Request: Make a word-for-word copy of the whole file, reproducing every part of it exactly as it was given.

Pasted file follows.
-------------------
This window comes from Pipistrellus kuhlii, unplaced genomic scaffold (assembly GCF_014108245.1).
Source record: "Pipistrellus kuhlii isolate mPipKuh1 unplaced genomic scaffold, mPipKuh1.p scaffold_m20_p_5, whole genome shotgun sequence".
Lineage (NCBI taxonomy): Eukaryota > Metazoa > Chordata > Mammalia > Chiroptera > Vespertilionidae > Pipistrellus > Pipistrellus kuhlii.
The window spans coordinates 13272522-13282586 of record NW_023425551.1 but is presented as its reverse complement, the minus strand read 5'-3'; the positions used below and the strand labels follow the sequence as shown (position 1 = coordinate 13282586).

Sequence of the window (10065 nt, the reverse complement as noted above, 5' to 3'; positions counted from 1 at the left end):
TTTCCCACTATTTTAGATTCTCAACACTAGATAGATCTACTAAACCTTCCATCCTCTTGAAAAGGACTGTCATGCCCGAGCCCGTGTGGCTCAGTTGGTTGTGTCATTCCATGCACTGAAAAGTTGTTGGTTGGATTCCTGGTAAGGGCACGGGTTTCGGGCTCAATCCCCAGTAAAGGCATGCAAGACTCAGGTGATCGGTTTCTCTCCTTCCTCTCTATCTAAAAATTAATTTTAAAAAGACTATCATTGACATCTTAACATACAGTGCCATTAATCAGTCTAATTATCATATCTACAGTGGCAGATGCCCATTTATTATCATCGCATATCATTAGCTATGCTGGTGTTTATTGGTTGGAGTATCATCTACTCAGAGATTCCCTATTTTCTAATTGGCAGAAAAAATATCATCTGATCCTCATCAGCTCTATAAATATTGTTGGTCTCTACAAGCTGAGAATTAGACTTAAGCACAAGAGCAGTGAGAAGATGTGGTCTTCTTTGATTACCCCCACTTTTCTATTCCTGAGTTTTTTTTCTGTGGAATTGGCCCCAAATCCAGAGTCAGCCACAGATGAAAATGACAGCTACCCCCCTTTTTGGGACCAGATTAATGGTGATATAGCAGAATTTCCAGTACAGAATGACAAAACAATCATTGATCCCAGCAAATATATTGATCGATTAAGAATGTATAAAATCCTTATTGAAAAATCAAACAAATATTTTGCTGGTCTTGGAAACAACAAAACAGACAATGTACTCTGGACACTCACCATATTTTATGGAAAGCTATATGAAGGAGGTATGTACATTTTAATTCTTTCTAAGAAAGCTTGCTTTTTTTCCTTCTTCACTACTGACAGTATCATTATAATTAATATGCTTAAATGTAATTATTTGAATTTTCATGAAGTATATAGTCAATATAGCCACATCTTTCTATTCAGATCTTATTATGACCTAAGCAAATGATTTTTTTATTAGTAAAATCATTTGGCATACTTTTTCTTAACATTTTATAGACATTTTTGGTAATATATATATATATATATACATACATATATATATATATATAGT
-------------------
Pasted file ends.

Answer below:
This window comes from Pipistrellus kuhlii, unplaced genomic scaffold (assembly GCF_014108245.1).
Source record: "Pipistrellus kuhlii isolate mPipKuh1 unplaced genomic scaffold, mPipKuh1.p scaffold_m20_p_5, whole genome shotgun sequence".
Lineage (NCBI taxonomy): Eukaryota > Metazoa > Chordata > Mammalia > Chiroptera > Vespertilionidae > Pipistrellus > Pipistrellus kuhlii.
The window spans coordinates 13272522-13282586 of record NW_023425551.1 but is presented as its reverse complement, the minus strand read 5'-3'; the positions used below and the strand labels follow the sequence as shown (position 1 = coordinate 13282586).

Sequence of the window (10065 nt, the reverse complement as noted above, 5' to 3'; positions counted from 1 at the left end):
TTTCCCACTATTTTAGATTCTCAACACTAGATAGATCTACTAAACCTTCCATCCTCTTGAAAAGGACTGTCATGCCCGAGCCCGTGTGGCTCAGTTGGTTGTGTCATTCCATGCACTGAAAAGTTGTTGGTTGGATTCCTGGTAAGGGCACGGGTTTCGGGCTCAATCCCCAGTAAAGGCATGCAAGACTCAGGTGATCGGTTTCTCTCCTTCCTCTCTATCTAAAAATTAATTTTAAAAAGACTATCATTGACATCTTAACATACAGTGCCATTAATCAGTCTAATTATCATATCTACAGTGGCAGATGCCCATTTATTATCATCGCATATCATTAGCTATGCTGGTGTTTATTGGTTGGAGTATCATCTACTCAGAGATTCCCTATTTTCTAATTGGCAGAAAAAATATCATCTGATCCTCATCAGCTCTATAAATATTGTTGGTCTCTACAAGCTGAGAATTAGACTTAAGCACAAGAGCAGTGAGAAGATGTGGTCTTCTTTGATTACCCCCACTTTTCTATTCCTGAGTTTTTTTTCTGTGGAATTGGCCCCAAATCCAGAGTCAGCCACAGATGAAAATGACAGCTACCCCCCTTTTTGGGACCAGATTAATGGTGATATAGCAGAATTTCCAGTACAGAATGACAAAACAATCATTGATCCCAGCAAATATATTGATCGATTAAGAATGTATAAAATCCTTATTGAAAAATCAAACAAATATTTTGCTGGTCTTGGAAACAACAAAACAGACAATGTACTCTGGACACTCACCATATTTTATGGAAAGCTATATGAAGGAGGTATGTACATTTTAATTCTTTCTAAGAAAGCTTGCTTTTTTTCCTTCTTCACTACTGACAGTATCATTATAATTAATATGCTTAAATGTAATTATTTGAATTTTCATGAAGTATATAGTCAATATAGCCACATCTTTCTATTCAGATCTTATTATGACCTAAGCAAATGATTTTTTTATTAGTAAAATCATTTGGCATACTTTTTCTTAACATTTTATAGACATTTTTGGTAATATATATATATATATATACATACATATATATATATATATAGT